Outside her office hung a small quilt, three square feet. What was striking about it was its color palette, a departure from the customary Amish florals and sunshine. It was black on black on black, with just a few accents of evergreen and aubergine.

“A gift from an Amish client,” she explained as she ushered me into a darkened room. “Since I don’t accept payment for Braucherei, sometimes they give me things. They mostly come to have curses lifted.”

Inside the room, a small light above the sink glowed fluorescent. There were the expected items on the counter and side tables: bamboo, a small fountain, smooth river rocks, finger cymbals, tea lights. A tapestry on the wall featured peacocks and elephants, waves. We began with basics, namely why I was there, which I couldn’t really articulate other than to say I was on a research trip with my dad, to which she nodded, as if this was obvious.

The healer said she had long been interested in mystic traditions, and as we talked further, she mentioned that she could hear and see things other people couldn’t. In the near dark, she told me about the moment this power came to her. She had been working on the occipital intersection of bones at the back of the skull with a client who had an intensely traumatic childhood.

“We call these the gates to the soul,” she explained. “The portal for the etheric body.” While manipulating this particular place, she was ushered in an instant into the woman’s internal soul space.

“It was terrifying,” she murmured, a look of anguish on her face. “It was like being inside of someone’s nightmare.” Within her client’s fractured mind, she met its guardian, a being called Hala. The healer described her as a “giantess of the underworld” with a “pine-bark face,” a terrifying and powerful entity.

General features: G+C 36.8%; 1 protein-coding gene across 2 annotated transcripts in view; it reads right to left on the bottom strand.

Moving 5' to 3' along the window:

“Beings like Hala, that look the most ferocious, are in a place no one else can go,” she reasoned matter-of-factly. She raised her arm, finger pointed at me. “Hala presented herself to me. She said: ‘You don’t belong here.’ And suddenly I was back in the room, with my client. After that, when I was driving down the road on my way home, I could hear the conversations taking place in the houses I passed. And I could see spirits. I told my husband, ‘Look, if you need to commit me, do it,’ but he said, ’No, no. You seem to have a very clear hold on reality.’ So, I’ve learned how to live with this new power.”

She said she was ripped open and had to find a way to get her sanity back. “I have one foot in this world and one foot in that one.”

One foot in this world and one foot in that one. Your father was once Amish. He raised you Mennonite. He says there is no place in the world for him. Yet you were determined to be everywhere. You split yourself in two, in three, more, more, more to try to reconcile this: I can live at the dead end of a dirt road on a Mennonite commune and in a high-rise dorm at Georgetown. I can sing each part of “Praise God from Whom All Blessings Flow” and dance at a debutante ball. I can work the clutch on the old tractor as well as I can drive this Mercedes down the narrowest streets. I will smile and agree with you while at the same time, elsewhere, when appropriate, speaking my mind. I will perfectly understand all worlds. I will navigate them with ease. I will only exist insomuch as other people do. I will only want in accordance with others’ desires. I will be a friendly ghost, all things to all people until, until . . . you are ripped open. You leave your family and your church and your traditions at twenty-one to wander the Arizona desert for a long, lonely decade, until you finally make your way here, to this room.